Field Notes

Even though it might seem like a no-brainer to you, enough people have commented on my little notebook that I thought it merited a short post.I rarely leave home without my little notebook:

  • I have a medium-sized notebook so I can write little phrases on one line. But it still fits in my pocket.
  • On the left-hand pages I write single vocabulary words. I suggest writing them with English on the left like this: “English word = yīngwén dāncí 英文单词”. I haven’t always done it like that but it makes it real hard to “look up” a word if my eyes are first hitting a bunch of pinyin. Also, if I’m walking, thinking my little thoughts, and I suddenly realize there’s a word I want to know, I immediately write the English word and leave the Chinese side blank until I get the answer, like “escalator = ” (it’s the same as “elevator” by the way: “diàntī 电梯”)
  • On the right-hand pages I write phrases or little proverbs. Ideally (although I’m way behind), a native-speaker informant would record each of these phrases, as well as saying the page number, so I can memorize whole chunks of tonally correct Chinese.
  • I laminated the outside cover of my notebook with packaging tape so that rain won’t wreak immediate havoc on it.

Organize it however you want, but I strongly recommend carrying a field notebook whenever Chinese interaction, or even dead time that you might want to use as study time, is on the horizon.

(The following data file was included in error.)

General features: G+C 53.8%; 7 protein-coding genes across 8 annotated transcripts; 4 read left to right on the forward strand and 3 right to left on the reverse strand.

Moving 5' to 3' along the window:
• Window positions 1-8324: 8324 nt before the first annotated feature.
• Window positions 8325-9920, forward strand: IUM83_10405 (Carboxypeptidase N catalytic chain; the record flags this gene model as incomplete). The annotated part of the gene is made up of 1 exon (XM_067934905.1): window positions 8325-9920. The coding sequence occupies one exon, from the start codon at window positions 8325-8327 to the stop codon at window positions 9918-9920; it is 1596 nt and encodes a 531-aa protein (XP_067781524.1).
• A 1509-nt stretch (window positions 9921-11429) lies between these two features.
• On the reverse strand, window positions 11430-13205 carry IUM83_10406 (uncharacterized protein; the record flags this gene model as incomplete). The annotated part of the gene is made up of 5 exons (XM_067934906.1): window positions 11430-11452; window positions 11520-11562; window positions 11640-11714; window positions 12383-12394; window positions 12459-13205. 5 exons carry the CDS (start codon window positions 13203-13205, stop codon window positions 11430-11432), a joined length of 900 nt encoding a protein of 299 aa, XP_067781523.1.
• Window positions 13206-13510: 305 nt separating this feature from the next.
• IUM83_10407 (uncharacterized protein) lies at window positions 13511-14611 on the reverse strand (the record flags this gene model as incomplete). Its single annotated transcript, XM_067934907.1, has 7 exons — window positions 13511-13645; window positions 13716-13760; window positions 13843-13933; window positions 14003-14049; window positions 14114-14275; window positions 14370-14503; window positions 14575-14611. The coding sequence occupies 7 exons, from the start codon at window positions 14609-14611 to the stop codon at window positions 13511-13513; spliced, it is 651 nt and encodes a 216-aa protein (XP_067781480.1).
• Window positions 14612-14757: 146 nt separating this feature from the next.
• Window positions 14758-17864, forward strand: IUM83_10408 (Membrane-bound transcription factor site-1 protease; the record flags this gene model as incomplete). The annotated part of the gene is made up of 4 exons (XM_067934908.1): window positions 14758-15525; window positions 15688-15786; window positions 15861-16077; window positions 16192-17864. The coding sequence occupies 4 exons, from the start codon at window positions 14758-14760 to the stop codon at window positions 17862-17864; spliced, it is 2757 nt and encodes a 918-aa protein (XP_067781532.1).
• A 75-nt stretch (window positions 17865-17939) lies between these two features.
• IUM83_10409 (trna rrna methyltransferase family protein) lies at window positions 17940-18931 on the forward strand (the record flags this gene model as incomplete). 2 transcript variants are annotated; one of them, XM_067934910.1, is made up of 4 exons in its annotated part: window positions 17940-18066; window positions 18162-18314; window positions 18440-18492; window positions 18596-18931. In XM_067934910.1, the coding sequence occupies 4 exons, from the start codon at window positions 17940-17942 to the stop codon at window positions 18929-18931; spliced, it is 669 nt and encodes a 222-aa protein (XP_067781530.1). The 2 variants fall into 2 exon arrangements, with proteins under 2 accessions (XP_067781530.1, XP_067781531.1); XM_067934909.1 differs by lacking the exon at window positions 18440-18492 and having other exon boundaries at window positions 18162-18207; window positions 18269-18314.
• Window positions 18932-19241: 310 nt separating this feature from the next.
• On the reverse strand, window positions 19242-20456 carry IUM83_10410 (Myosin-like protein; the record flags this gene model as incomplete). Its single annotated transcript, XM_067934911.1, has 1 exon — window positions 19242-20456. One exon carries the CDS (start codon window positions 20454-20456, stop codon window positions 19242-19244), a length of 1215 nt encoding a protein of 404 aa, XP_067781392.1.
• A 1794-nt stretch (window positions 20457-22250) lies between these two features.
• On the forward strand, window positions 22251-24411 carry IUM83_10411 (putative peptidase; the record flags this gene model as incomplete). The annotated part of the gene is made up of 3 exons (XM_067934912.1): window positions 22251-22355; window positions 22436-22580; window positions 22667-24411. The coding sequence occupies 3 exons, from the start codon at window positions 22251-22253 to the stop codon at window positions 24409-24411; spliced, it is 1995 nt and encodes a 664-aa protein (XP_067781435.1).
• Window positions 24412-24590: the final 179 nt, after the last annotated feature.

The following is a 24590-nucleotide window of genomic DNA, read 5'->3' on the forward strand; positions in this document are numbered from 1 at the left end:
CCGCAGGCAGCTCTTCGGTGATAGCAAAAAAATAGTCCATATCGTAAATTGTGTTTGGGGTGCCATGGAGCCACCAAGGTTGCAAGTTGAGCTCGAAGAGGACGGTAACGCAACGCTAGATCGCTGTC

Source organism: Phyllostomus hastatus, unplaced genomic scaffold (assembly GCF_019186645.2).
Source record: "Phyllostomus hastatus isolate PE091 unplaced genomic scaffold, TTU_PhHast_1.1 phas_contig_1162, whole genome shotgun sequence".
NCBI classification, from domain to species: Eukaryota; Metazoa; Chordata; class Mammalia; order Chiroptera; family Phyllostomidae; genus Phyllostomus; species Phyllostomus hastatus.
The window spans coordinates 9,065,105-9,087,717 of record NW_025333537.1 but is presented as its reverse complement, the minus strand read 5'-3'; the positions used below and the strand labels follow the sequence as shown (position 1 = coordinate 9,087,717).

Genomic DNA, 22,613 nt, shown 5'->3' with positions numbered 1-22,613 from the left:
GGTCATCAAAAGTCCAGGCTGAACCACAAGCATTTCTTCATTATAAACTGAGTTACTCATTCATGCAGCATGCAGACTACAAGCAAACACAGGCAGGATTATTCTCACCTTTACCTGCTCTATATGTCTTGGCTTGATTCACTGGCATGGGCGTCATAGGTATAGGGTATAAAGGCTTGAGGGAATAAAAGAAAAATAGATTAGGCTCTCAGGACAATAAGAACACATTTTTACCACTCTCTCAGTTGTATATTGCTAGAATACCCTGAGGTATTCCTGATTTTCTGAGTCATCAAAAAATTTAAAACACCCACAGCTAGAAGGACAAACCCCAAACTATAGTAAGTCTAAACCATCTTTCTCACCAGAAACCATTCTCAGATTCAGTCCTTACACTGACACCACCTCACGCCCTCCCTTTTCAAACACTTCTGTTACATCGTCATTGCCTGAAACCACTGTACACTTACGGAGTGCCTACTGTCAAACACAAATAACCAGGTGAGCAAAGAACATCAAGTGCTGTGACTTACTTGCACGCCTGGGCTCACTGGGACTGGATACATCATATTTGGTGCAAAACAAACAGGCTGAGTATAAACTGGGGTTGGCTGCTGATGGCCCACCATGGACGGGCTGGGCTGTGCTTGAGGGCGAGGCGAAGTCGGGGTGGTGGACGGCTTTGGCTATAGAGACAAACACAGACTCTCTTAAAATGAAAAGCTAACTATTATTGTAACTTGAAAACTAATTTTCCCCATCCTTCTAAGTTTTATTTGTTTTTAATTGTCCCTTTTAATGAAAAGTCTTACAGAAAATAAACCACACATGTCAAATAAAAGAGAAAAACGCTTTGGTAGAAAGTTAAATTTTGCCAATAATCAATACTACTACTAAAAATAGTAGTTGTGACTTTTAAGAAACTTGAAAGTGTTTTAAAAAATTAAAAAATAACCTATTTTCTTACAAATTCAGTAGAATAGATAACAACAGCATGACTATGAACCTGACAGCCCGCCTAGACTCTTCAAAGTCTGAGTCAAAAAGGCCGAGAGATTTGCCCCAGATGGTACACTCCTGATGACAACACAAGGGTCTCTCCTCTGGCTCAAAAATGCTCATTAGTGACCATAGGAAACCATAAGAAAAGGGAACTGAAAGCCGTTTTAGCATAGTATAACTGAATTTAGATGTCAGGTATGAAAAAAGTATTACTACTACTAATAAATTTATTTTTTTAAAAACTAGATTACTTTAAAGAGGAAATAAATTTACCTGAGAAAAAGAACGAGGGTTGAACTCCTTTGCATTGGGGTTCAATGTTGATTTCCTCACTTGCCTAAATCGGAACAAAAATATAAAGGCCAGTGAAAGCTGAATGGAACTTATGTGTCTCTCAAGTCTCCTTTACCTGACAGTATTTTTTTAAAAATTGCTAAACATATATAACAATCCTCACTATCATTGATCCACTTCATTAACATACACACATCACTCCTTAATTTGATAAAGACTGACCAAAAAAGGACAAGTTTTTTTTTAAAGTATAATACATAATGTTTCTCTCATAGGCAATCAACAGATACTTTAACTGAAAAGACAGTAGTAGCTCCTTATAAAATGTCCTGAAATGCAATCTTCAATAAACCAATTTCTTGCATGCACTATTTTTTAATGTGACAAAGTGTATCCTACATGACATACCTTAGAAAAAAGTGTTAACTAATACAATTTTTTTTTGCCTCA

Comments

  1. zì dòng lóu tī is actually the term, but I am almost sure this is abbreviated in common use…I just can’t remember the abbreviation right now. Ask for directions to the diàn tī and you are sure to be sent toward an elevator.

  2. I asked a friend about this while shopping at wangfujing today…turns out most people do say dian ti for both, but she agreed it was confusing and that if a laowai asked, they would probably be pointed to an elevator, but a local might be pointed to an escalator…I didn’t get into why.

    However, I was walking around another place and noted that the characters on signs read dian ti(电梯) for elevator and fu ti(扶梯)for escalator, which also simply means “ladder”, but the international sign/symbol was clearly an escalator.

  3. Sounds somehow typically difficult to get to the bottom of.

    For all we know some day someone will point us to a “dian ti” that really means “shocking horse hoof” and then we’ll die because we touched it and didn’t know it was a sometimes-lethal traditional Chinese cure for kidney stones.

    I think I’ll just take the stairs.

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